Anthony M. Rud
In the heart of a second-growth piney-woods jungle of southern Alabama, a region sparsely settled by backwoods blacks and Cajans — that queer, half-wild people descended from Acadian exiles of the middle eighteenth century (1) — stands a strange, enormous ruin.
Interminable trailers of Cherokee rose, white-laden during a single month of spring, have climbed the heights of its three remaining walls. Palmetto fans rise knee high above the base. A dozen scattered live oaks, now belying their nomenclature because of choking tufts of gray, Spanish moss and two-foot circlets of mistletoe parasite which have stripped bare of foliage the gnarled, knotted limbs, lean fantastic beards against the crumbling brick.
Immediately beyond, where the ground becomes soggier and lower — dropping away hopelessly into the tangle of dogwood, holly, poison sumac and pitcher plants that is Moccasin Swamp — undergrowth of ti-ti and annis has formed a protecting wall impenetrable to all save the furtive ones. Some few outcasts utilize the stinking depths of that sinister swamp, distilling “shinny” of “pure cawn” liquor for illicit trade (2).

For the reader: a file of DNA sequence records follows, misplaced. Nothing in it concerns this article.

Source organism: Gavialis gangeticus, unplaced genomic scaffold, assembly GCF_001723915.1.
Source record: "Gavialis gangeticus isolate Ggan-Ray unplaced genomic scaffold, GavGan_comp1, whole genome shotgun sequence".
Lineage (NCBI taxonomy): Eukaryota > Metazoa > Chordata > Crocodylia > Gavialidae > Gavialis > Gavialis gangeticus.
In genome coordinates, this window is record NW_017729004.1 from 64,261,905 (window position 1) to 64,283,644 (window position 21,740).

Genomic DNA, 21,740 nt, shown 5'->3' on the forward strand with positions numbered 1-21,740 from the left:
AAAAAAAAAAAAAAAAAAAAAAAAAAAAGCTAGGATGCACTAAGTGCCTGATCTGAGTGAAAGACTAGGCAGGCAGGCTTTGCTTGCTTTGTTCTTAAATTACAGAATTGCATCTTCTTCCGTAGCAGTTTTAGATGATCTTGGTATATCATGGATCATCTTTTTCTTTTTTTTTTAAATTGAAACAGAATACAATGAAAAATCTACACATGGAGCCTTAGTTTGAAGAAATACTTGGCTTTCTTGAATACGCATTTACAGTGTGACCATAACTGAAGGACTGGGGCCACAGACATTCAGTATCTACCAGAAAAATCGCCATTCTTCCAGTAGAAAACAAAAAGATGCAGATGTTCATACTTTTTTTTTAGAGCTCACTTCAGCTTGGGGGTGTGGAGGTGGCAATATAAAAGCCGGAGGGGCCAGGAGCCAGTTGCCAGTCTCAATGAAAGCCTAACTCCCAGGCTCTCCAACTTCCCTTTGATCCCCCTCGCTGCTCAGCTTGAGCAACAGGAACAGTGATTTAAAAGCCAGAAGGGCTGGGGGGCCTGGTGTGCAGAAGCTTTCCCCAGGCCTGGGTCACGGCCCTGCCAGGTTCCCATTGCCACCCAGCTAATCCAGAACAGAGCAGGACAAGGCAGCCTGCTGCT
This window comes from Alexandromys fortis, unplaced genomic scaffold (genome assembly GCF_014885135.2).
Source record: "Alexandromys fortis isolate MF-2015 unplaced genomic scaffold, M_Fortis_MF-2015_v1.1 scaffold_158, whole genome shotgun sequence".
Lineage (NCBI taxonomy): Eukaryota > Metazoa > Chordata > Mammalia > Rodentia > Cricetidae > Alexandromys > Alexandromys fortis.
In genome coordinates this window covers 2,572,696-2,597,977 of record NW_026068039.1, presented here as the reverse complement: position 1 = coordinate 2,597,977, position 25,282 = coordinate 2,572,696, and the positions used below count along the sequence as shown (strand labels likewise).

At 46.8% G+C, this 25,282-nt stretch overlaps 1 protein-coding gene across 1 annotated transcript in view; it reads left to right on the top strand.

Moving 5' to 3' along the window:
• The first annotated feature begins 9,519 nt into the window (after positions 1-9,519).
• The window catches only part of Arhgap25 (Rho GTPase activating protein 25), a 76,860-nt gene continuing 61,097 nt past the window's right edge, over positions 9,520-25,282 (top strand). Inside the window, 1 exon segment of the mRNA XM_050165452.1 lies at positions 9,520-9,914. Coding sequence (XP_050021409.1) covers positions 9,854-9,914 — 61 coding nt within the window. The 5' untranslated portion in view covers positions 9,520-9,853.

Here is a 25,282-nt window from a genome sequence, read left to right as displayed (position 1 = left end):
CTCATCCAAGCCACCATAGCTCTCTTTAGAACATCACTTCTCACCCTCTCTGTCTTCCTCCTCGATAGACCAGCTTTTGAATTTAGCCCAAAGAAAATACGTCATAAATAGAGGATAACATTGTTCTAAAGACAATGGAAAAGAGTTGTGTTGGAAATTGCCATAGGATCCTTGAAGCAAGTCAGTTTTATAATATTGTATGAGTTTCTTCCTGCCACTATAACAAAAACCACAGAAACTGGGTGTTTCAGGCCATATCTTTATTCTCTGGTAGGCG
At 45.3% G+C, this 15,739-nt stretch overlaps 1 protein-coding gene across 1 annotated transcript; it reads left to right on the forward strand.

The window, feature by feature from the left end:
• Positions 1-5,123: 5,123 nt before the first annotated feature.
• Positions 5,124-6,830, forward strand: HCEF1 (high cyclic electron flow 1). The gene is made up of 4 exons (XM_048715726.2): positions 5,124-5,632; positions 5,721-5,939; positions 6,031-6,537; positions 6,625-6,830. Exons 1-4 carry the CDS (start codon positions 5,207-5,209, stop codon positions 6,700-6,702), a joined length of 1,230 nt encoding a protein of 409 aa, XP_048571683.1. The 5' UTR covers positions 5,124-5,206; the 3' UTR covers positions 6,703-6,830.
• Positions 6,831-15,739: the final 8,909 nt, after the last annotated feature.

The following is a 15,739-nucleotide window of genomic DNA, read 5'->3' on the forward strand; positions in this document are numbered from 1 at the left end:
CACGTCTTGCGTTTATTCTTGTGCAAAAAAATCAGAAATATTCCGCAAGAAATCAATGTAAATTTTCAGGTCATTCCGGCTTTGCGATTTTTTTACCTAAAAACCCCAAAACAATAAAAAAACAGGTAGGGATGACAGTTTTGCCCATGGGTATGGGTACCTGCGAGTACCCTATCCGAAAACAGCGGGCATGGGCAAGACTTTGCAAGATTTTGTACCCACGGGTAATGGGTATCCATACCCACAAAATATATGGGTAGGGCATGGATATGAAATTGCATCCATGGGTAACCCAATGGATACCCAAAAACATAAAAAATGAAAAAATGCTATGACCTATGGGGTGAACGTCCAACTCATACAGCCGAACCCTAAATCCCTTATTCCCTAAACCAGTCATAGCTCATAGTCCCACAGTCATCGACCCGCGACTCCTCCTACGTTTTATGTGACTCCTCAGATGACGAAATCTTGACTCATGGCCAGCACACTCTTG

Tradition states that this is the case, at least — a tradition which antedates that of the premature ruin by many decades. I believe it, for during evenings intervening between investigations of the awesome spot I often was approached as a possible customer by woodbillies who could not fathom how anyone dared venture near without plenteous fortification of liquid courage.
I know “shinny,” therefore I did not purchase it for personal consumption. A dozen times I bought a quart or two, merely to establish credit among the Cajans, pouring away the vile stuff immediately into the sodden ground. It seemed then that only through filtration and condensation of their dozens of weird tales regarding “Daid House” could I arrive at understanding of the mystery and weight of horror hanging about the place.
Certain it is that out of all the superstitious cautioning, head-wagging and whispered nonsensities I obtained only two indisputable facts. The first was that no money, and no supporting battery of ten-gauge shotguns loaded with chilled shot, could induce either Cajan or darky of the region to approach within five hundred yards of that flowering wall! The second fact I shall dwell upon later.
Perhaps it would be as well, as I am only a mouthpiece in this chronicle, to relate in brief why I came to Alabama on this mission (3).
What is the narrator's mission? Will he succeed or fail? Find out, on Fantastic Worlds!